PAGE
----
We ultimately hope that readers of this guide pursue the gaps in research that we have identified and continue to expand on what we mean by ‘gender’ by challenging non-inclusive discourse in the field of disaster science. We urge you to seek different ways in you can contribute to the promotion of truly inclusive DRR that values, includes and learns from gender and sexual minorities.
This guide would not have been possible without the diverse knowledge and experiences of the Reference Guide Task Team. The team consisted of Olivia Walmsley, Kevin Blanchard, Maureen Fordham, Jessica Roberts, Eshka Chuck and Dr Zahra Khan. Thank you all for making possible. Another huge thank you to Lucy Peers who perfectly captured GRRIPP and our focus on Gender and Sexual Minorities in an accessible, inclusive and bold design. To see more of her work, please visit www.lucypeers.com.
The UKRI Collective Fund award 'Gender Responsive Resilience and Intersectionality in Policy and Practice (GRRIPP) - Networking Plus Partnering for Resilience' is funded by the Global Challenges Research Fund.
It is a 4-year global collaboration and knowledge-exchange project, implemented by a collective of universities. It aims to bring together theory, policy and practice to promote a gender-responsive approach to disaster management and development.
- Maureen Fordham: (She/her) Professor Maureen Fordham is the Director of the IRDR Centre for Gender and Disaster and has been researching disasters since 1988. Maureen is an expert on community-based disaster risk reduction and vulnerability analysis, focusing on the inclusion of a range of marginalised social groups in disaster risk reduction. She was a founding member of the Gender and Disaster Network in 1997.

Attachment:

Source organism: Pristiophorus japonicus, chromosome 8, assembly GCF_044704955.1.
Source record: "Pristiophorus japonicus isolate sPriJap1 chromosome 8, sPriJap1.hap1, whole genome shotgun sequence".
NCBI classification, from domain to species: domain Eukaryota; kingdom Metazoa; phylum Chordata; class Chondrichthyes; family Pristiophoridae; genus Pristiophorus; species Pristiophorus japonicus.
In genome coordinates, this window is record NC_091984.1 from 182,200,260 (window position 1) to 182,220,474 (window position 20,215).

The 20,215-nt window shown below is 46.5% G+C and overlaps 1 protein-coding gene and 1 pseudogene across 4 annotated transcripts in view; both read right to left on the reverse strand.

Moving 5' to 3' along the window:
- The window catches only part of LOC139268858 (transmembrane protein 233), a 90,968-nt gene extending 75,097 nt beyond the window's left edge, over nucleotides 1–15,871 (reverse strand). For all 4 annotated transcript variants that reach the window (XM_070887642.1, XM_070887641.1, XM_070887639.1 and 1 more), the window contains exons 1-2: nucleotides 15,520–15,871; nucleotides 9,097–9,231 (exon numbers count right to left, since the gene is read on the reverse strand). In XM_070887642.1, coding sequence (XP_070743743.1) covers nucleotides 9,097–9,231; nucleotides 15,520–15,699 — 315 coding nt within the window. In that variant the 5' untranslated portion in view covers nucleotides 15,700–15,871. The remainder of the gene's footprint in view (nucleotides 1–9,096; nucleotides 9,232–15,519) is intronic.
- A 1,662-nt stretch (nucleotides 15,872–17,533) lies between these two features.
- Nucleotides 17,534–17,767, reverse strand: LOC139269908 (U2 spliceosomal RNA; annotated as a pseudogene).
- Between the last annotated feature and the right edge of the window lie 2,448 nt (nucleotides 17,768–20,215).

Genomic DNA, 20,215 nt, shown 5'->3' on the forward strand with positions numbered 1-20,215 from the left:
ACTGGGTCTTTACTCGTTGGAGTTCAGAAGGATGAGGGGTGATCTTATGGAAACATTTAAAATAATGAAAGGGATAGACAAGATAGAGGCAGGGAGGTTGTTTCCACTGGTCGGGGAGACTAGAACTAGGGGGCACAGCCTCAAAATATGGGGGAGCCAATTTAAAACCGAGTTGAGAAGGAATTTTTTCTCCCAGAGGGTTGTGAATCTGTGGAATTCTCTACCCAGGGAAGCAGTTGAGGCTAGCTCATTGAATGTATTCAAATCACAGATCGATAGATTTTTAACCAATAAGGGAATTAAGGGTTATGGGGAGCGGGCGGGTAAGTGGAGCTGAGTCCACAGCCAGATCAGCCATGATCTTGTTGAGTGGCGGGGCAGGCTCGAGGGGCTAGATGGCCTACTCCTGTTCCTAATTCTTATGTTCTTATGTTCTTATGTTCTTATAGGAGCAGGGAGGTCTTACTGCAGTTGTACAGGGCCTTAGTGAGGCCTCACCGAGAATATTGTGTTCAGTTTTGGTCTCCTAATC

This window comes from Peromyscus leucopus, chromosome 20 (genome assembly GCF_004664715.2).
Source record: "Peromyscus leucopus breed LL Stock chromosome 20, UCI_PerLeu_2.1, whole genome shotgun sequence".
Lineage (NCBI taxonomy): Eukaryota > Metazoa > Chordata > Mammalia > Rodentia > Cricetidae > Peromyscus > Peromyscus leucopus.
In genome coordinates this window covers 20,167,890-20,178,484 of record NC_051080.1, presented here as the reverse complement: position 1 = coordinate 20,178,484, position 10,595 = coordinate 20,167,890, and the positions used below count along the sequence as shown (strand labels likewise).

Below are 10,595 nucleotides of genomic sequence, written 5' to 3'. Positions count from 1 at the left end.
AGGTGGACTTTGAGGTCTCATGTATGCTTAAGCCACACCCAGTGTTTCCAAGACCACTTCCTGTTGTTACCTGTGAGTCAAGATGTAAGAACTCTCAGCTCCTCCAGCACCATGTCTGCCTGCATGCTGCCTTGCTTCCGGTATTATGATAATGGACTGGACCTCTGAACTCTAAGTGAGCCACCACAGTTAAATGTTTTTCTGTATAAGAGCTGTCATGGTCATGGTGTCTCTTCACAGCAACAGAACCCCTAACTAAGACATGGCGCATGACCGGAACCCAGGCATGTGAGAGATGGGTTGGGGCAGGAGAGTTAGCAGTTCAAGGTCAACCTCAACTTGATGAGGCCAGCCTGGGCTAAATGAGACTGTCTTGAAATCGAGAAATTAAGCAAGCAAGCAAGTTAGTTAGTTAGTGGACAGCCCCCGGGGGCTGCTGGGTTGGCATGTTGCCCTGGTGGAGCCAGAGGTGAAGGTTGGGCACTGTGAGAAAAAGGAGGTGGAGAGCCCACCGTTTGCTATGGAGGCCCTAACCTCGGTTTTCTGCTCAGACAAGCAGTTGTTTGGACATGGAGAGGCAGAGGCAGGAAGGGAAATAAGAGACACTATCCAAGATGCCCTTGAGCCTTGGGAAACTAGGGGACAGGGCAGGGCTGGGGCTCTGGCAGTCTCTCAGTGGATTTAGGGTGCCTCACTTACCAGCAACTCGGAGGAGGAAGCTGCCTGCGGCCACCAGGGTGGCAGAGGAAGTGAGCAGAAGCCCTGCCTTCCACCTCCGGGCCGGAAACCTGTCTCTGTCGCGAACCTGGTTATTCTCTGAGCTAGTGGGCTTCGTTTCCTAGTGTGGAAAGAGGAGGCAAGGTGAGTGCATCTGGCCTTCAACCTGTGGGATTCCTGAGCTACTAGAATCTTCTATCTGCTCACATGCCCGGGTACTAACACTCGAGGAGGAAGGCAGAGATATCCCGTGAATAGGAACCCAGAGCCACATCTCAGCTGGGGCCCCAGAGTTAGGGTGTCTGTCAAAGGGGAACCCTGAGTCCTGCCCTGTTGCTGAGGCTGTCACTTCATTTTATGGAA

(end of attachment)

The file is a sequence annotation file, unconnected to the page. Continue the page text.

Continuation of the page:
- Olivia Walmsley: (She/her) Olivia is the Global Monitoring and Evaluation Coordinator for the GRRIPP Project and a Co-Director of the IRDR Centre for Gender and Disaster. Olivia has led the development of GRRIPPs and the Centre's Reference Guide Series. Olivia holds a BA in Geography and an MSc in Risk, Disaster and Resilience from IRDR, UCL.
- Kevin Blanchard: (he/him) Kevin Blanchard MSc FRGS (he/him) is an experienced policymaker, trainer and advocate focused on helping to ensure the inclusion, visibility and empowerment of marginalised and hyper-marginalised groups in disaster risk reduction (DRR). Kevin works internationally alongside grassroots organisations, educational institutions, national governments, UN organisations and charities to develop inclusive policy, training & practical guidance. Kevin is also the founder of DRR Dynamics.
- Jessica Roberts: (they/them) Jess is an early career gender and sexuality researcher. They graduated from the LSE with a distinction in MSc Gender (Research), specialising in queer socio-linguistics. They have presented primary data from their research at two international conferences and have recently been working with UCL Centre for Gender and Disaster on the GRRIPP project. Their other interests include disability advocacy.
- Eshka Chuck: (they/she) is a first-year philosophy MPhil student at UCL, where they have just graduated from their BA. She specialises in moral (anti) aggregation and climate ethics. On the side, they try to get involved with any LGBTQ+-related research they can, most recently: improvements to trans healthcare in the UK (contributing to the Cass Review). Her other interests include campaigning for changes to LGBTQ+ and neurodivergent inclusivity at UCL.
- Zahra Khan: (she/her) holds a PhD in Chemistry and is currently the Outreach and Research Assistant for GRRIPP. Zahra coordinates event to widen GRRIPP participation across the disciplines in an attempt to bridge the gaps between STEM subjects and social sciences.